Form Guide - 2006 US PGA Championship
BY Bruce Young | US PGA Tour | 2006 US PGA Championship | Preview | 15 Aug 2006
Medinah Country Club, just west of Chicago, plays host to the 88th USPGA Championship this week. The Tom Bendelow designed layout originally built in 1928 underwent a significant Rees Jones inspired redesign and upgrade in 2002 and now boasts a par 72 layout measuring 7561 yards.
The longest course in major history, tight fairways, re-contoured greens, deep greens, tall vegetation and hot temperatures will ensure a tough demanding week awaits the field of 156 players, who have earned their right to play the last of this year’s major championships.
The golf course last hosted a major in 1999 when Tiger Woods edged out the then rookie Sergio Garcia to win the PGA Championship and prior to that Hale Irwin defeated Mike Donald in a playoff for the US Open in 1990.
Form from the 1999 PGA will be of only limited use in assessing a likely contender here given the significant changes made since.
Woods will be a short priced favourite to win his 12th major championship and there would be few to say that he won’t give his supporters a great sight. Not only did he win at this venue the last time a major was played here in 1999 but the recent form he has displayed, firstly at the Western Open then at the Open Championship and at the Buick Open will have many feeling they are playing for second even before they tee off. Golf is seldom as predictable as that but there are a lot of things this week suggesting it should be.
Mickelson appears to be more affected by his US Open demise than perhaps at first thought. Since the final hole debacle at Winged Foot he has been 65th at the Western Open, 22nd at the Open Championship and just last week missed the cut at one of his favourite tournaments, the International. His pre US Open form would have had him perhaps even the favourite here but now there is a question mark.
Singh is definitely the type of player to do well here. He missed the cut at the Open Championship but his form around that event was good. The swing changes he has made of late appear to be falling into place and he should figure.
Furyk, in my opinion, is a definite danger to Woods. He has been rock solid in recent starts and the type of golf course that Medinah presents should suit Furyk down to the ground. He hits it straight, has a great short game and while not the longest of hitters it has not precluded him from playing long courses well previously.
Goosen continues to go just quietly about his business but in recent weeks his form has tapered off a little. If he was firing on all cylinders this presents the type of golf course on which the South African would play well. A missed cut at the US Open was followed by a poor weekend at the Open Championship and a less than impressive defence of his International event title are hardly encouraging however.
Ogilvy had highlighted even before his US Open win that he was up to performing well in majors. With that victory behind him and a couple of average but perhaps understandable efforts since he could well contend again in this championship. He was 6th at the PGA last year. His task is to put the US Open win behind him and focus on what lies ahead. He has already proven he has the game to win this week but it might still be a bit soon after the impact of the US Open.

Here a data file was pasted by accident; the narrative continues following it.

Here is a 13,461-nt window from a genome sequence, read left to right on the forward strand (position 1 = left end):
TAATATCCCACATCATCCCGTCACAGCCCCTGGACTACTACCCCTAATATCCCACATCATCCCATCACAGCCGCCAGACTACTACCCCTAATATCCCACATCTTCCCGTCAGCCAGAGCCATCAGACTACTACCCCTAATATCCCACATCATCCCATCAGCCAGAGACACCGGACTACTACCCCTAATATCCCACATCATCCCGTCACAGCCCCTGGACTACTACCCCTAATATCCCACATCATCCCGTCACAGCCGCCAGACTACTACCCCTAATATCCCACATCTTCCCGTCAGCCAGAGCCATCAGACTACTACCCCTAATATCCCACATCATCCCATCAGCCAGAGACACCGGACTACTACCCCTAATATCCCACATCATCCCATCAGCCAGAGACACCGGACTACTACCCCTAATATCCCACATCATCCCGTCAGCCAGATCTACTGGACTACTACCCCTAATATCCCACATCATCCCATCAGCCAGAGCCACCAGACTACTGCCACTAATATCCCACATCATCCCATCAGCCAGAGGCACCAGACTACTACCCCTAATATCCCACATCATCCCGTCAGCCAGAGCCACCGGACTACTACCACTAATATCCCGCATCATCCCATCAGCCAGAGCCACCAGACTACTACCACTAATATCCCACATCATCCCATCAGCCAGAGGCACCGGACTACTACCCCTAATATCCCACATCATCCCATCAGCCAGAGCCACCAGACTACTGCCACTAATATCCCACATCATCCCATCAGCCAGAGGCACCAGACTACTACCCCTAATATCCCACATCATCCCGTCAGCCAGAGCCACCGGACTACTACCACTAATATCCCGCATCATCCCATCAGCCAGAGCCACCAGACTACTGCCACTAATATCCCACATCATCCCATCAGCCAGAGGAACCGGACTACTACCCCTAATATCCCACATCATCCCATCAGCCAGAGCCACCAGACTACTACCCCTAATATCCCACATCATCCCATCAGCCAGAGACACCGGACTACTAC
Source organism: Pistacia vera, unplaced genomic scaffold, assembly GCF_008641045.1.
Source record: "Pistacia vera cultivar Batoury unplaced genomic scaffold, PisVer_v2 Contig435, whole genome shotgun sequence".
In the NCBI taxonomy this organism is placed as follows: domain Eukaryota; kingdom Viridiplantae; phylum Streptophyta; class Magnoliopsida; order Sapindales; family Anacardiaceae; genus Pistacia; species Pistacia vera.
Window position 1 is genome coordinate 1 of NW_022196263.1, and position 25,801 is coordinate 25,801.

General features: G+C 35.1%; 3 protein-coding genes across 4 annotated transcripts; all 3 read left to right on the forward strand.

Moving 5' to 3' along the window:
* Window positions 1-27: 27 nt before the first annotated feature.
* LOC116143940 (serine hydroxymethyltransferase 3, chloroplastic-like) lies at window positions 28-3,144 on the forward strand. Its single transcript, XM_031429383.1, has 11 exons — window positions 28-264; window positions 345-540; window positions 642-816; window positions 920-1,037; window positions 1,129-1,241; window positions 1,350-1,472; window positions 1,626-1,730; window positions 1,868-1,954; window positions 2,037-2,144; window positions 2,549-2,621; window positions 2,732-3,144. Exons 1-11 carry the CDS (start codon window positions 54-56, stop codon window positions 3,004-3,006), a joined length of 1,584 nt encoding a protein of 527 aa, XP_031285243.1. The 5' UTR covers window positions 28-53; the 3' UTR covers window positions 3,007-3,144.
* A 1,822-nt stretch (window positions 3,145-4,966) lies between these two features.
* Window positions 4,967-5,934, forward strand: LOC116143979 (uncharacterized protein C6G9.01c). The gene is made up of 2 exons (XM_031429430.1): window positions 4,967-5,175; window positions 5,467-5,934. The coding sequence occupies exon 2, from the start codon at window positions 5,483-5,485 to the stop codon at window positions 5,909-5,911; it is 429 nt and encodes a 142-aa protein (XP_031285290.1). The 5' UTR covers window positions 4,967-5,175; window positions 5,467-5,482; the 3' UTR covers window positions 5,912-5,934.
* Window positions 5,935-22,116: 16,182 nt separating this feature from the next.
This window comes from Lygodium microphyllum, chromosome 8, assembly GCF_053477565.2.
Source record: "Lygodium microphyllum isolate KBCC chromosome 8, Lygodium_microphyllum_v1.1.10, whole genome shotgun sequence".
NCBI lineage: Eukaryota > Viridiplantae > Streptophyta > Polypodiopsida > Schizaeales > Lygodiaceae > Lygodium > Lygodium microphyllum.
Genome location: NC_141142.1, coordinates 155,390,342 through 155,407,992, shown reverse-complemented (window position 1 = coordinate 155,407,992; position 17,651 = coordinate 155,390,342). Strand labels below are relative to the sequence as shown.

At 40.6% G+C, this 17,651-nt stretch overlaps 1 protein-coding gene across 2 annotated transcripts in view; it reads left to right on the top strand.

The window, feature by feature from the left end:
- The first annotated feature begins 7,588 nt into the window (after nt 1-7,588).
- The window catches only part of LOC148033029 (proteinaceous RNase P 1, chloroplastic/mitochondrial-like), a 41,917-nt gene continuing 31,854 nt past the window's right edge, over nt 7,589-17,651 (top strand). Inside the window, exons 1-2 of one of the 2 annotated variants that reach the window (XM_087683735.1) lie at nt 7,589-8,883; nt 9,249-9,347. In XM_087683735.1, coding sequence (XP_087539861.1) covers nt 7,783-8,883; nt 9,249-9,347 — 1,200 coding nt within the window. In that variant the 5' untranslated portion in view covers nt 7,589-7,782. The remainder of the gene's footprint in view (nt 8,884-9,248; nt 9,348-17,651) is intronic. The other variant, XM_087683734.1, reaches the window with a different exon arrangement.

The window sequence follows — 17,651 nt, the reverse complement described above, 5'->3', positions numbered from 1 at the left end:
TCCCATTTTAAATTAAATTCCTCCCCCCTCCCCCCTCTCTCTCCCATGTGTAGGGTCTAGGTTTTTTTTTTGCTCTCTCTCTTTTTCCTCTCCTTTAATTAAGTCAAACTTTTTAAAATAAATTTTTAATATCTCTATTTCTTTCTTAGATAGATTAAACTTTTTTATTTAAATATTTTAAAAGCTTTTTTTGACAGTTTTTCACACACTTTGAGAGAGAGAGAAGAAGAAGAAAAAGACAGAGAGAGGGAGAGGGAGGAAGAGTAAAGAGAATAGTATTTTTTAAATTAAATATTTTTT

Scott recorded his best ever major finish at the recent Open Championship which was also his last tournament start prior to this week. He has recorded five top tens in his last eight USPGA Tour starts in 2006 and just how he follows up his Open Championship will be watched with interest. He is as well placed to win a major as he has been to date in his golfing life but that is not necessarily a guarantee of success.
Els appears to be getting back to somewhere near the form we know he is capable of. He snuck quietly into third place at the Open Championship and prior to that was 9th at the Barclays event at Westchester. He finished strongly at the International and when he plays well, courses such as Medinah are those on which he performs very well.
Garcia has been all around it in recent weeks and clearly will enjoy a return to a golf course that earned him a place in golfing history almost immediately after turning professional in 1999 when runner up to Woods at Medinah at the age of 19. No-one will forget his run and jump after hitting and impossible shot from behind a tree in the final round that year. His putting has been his Achilles Heel in recent times but if he can find a way to right that, even just for the week then he might just surprise. He was a little disappointing in his last round at the International.
Donald has been very consistent in recent months, producing plenty of solid weeks with his runner up at Loch Lomond and his 5th at Westchester the highlights. Donald is effectively playing a home game this week as he bases himself in the Chicago area these days. Donald is one of the shorter hitters on the PGA Tour but hits it straight and putts well and could figure, at least for some of the event.
Toms is a previous winner of this event but if he was to do so again in 2006 it would be perhaps an even bigger surprise than it was in 2001. He had a reasonable week last week in Colorado but his recent form has not been all that encouraging and his forced withdrawal at the US Open due to back injury is genuine cause for concern.
DiMarco has been an absolute mystery of late. He was the only one to put any pressure on Woods at the Open Championship and finished runner up there but that aside he has had a poor run since a skiing accident injury earlier in the year.